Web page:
Fear is something everyone lives with. Many fears are typical, such as a fear of snakes or spiders or being mugged on a dark street in the middle of the night. Your teen might fear these things, among others. However, your teen might also fear something you see as ridiculous or even confounding -- she might fear success. This is not an uncommon fear. As defined by education.com, fear of success is your teen’s feeling the need to refrain from successful endeavors based on her fear of potential negative consequences. It’s not as uncommon as you might think, but it’s a fear you need to help your teen overcome.
Talk to your teen about fear, advises the Kids Health website. It’s an emotion that is ingrained in all people from the time they are born. What fear does is send her body and mind into protective mode. Her fear kicks in when her instincts detect that she is unsafe or in danger, and she automatically begins to feel fear, which helps her to deal with what she perceives as dangerous or unsafe. It’s a normal emotion that everyone experiences. Understanding what fear is, is an important part of learning to overcome it.
Help your teen recognize her pattern of self-destruction when it comes to success. According to Donnah Canavan, author and psychology professor at Boston College, if your teen wants to overcome her fear of success, she needs to first realize that she suffers from this fear, as many people do not realize they experience it at all. Provide her with examples of times she’s self-destructed when she could have been successful. For example, perhaps she swung at a pitch that was so high off the plate that even a giant couldn’t have reached it, or maybe she worked really hard to get into an Ivy League college and didn’t send in her application in time, even though she knew about the deadline for months. When you present these facts to your teen, it helps her realize that she has a problem.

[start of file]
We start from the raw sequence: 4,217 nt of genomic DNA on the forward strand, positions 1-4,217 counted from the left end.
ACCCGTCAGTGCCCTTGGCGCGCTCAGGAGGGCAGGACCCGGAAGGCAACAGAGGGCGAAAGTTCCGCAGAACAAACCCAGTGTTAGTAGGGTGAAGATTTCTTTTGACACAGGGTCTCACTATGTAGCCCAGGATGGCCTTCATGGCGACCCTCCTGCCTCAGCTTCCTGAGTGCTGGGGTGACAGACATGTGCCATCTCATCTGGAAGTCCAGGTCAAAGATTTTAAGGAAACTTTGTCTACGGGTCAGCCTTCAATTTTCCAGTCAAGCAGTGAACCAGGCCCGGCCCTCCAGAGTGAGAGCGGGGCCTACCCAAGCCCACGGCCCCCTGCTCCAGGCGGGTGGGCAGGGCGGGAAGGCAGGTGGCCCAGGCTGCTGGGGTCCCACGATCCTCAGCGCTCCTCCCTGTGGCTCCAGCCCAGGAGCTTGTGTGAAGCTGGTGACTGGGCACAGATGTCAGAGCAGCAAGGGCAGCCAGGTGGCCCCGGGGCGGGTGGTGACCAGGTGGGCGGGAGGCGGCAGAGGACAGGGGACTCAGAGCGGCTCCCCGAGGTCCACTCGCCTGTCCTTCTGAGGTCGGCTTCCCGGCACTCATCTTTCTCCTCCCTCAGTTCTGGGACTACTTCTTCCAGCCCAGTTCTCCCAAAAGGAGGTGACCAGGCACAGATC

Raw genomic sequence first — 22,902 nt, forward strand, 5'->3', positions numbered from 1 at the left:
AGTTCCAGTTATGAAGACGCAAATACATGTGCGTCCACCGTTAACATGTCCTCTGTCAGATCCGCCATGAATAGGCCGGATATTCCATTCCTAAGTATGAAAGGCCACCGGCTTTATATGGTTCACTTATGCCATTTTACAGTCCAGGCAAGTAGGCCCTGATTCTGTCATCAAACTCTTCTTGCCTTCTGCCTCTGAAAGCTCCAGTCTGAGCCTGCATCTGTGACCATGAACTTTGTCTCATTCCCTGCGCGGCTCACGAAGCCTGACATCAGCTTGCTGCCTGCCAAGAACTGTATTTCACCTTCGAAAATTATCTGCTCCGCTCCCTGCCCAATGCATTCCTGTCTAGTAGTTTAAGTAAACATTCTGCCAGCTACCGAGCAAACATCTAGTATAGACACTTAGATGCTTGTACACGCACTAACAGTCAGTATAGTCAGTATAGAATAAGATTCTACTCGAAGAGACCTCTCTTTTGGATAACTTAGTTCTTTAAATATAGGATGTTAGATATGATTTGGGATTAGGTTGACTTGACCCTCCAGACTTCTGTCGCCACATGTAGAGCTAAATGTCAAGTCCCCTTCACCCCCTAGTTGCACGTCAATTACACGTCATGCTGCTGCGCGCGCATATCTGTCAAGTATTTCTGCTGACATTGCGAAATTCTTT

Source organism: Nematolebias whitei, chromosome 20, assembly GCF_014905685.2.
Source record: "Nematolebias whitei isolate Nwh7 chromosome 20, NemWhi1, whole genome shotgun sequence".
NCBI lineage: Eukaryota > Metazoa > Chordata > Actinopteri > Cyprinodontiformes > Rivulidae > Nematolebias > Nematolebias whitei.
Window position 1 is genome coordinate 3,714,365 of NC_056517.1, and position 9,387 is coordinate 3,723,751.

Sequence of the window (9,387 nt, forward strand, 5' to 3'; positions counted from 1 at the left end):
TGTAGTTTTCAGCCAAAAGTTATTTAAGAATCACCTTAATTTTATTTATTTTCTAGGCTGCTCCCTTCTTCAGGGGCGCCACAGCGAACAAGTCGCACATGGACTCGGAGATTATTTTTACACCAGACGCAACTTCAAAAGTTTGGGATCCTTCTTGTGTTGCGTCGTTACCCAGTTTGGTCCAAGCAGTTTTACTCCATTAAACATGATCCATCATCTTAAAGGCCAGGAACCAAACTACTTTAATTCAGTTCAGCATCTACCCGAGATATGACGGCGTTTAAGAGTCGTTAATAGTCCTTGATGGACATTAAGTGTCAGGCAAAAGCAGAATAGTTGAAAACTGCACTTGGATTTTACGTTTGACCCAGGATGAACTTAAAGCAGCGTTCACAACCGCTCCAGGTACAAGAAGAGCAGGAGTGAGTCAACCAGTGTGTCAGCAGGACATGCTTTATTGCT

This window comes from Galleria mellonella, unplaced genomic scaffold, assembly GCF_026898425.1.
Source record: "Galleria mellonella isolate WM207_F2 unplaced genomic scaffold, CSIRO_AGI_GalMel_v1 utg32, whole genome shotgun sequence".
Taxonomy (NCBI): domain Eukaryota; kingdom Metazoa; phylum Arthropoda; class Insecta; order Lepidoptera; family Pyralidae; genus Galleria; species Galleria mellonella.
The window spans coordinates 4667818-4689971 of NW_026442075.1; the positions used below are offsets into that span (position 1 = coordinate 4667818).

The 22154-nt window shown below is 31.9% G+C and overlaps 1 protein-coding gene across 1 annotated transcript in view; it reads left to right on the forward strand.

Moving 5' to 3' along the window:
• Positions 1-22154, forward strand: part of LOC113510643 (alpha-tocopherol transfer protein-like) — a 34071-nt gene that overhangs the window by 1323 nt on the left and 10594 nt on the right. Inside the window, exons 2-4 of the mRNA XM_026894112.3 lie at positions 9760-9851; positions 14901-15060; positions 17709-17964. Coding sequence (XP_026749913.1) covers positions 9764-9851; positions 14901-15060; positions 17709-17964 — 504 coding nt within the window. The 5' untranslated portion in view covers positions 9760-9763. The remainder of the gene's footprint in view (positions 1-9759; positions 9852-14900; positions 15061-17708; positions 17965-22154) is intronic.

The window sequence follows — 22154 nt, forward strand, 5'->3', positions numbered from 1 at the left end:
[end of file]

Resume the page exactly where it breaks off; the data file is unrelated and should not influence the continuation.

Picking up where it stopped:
Ask your teen why she’s afraid of being good at things and succeeding, advises Canavan. When she’s forced to look at herself for the answer to that question, she might have an “ah-ha” moment. For example, perhaps she will realize that she’s afraid that she’s not going to be as good at college work as she is at high school work and she will fail, causing you to be disappointed in her.
Remind your teen that success is something she shouldn’t fear and that she also shouldn’t fear the failure that comes along with it, advises education.com. Failure might be a driving force behind your teen’s fear of success. For example, she might fear success because she feels that she might fail at achieving success. When you remind her that with success comes failure, and that with failure comes knowledge and education, you are reminding her that success does not equal perfection. Every failure she endures will teach her a lesson and make her even more successful. Every failure is one step closer to success.
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